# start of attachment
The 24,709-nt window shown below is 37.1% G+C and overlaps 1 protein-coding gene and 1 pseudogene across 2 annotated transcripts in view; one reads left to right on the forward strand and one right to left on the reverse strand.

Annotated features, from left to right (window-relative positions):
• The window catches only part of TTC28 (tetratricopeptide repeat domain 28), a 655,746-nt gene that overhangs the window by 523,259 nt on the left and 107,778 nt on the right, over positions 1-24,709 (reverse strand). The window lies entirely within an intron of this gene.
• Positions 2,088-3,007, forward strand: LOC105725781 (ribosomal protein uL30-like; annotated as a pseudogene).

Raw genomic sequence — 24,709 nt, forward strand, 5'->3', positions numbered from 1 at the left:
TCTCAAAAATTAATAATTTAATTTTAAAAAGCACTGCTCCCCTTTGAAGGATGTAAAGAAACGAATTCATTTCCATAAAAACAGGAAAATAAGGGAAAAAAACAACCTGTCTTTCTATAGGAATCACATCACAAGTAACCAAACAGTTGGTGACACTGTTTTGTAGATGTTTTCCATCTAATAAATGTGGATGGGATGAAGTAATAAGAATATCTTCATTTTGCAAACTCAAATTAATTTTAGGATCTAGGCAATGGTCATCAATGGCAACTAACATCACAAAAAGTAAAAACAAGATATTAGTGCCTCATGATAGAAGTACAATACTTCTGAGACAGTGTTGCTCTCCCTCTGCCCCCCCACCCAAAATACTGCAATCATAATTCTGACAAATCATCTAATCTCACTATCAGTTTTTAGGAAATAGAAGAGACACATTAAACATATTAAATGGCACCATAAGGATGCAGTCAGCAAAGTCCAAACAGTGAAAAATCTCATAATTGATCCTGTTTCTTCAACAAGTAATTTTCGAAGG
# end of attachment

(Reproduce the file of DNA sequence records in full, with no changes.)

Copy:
The 24,709-nt window shown below is 37.1% G+C and overlaps 1 protein-coding gene and 1 pseudogene across 2 annotated transcripts in view; one reads left to right on the forward strand and one right to left on the reverse strand.

Annotated features, from left to right (window-relative positions):
• The window catches only part of TTC28 (tetratricopeptide repeat domain 28), a 655,746-nt gene that overhangs the window by 523,259 nt on the left and 107,778 nt on the right, over positions 1-24,709 (reverse strand). The window lies entirely within an intron of this gene.
• Positions 2,088-3,007, forward strand: LOC105725781 (ribosomal protein uL30-like; annotated as a pseudogene).

Raw genomic sequence — 24,709 nt, forward strand, 5'->3', positions numbered from 1 at the left:
TCTCAAAAATTAATAATTTAATTTTAAAAAGCACTGCTCCCCTTTGAAGGATGTAAAGAAACGAATTCATTTCCATAAAAACAGGAAAATAAGGGAAAAAAACAACCTGTCTTTCTATAGGAATCACATCACAAGTAACCAAACAGTTGGTGACACTGTTTTGTAGATGTTTTCCATCTAATAAATGTGGATGGGATGAAGTAATAAGAATATCTTCATTTTGCAAACTCAAATTAATTTTAGGATCTAGGCAATGGTCATCAATGGCAACTAACATCACAAAAAGTAAAAACAAGATATTAGTGCCTCATGATAGAAGTACAATACTTCTGAGACAGTGTTGCTCTCCCTCTGCCCCCCCACCCAAAATACTGCAATCATAATTCTGACAAATCATCTAATCTCACTATCAGTTTTTAGGAAATAGAAGAGACACATTAAACATATTAAATGGCACCATAAGGATGCAGTCAGCAAAGTCCAAACAGTGAAAAATCTCATAATTGATCCTGTTTCTTCAACAAGTAATTTTCGAAGG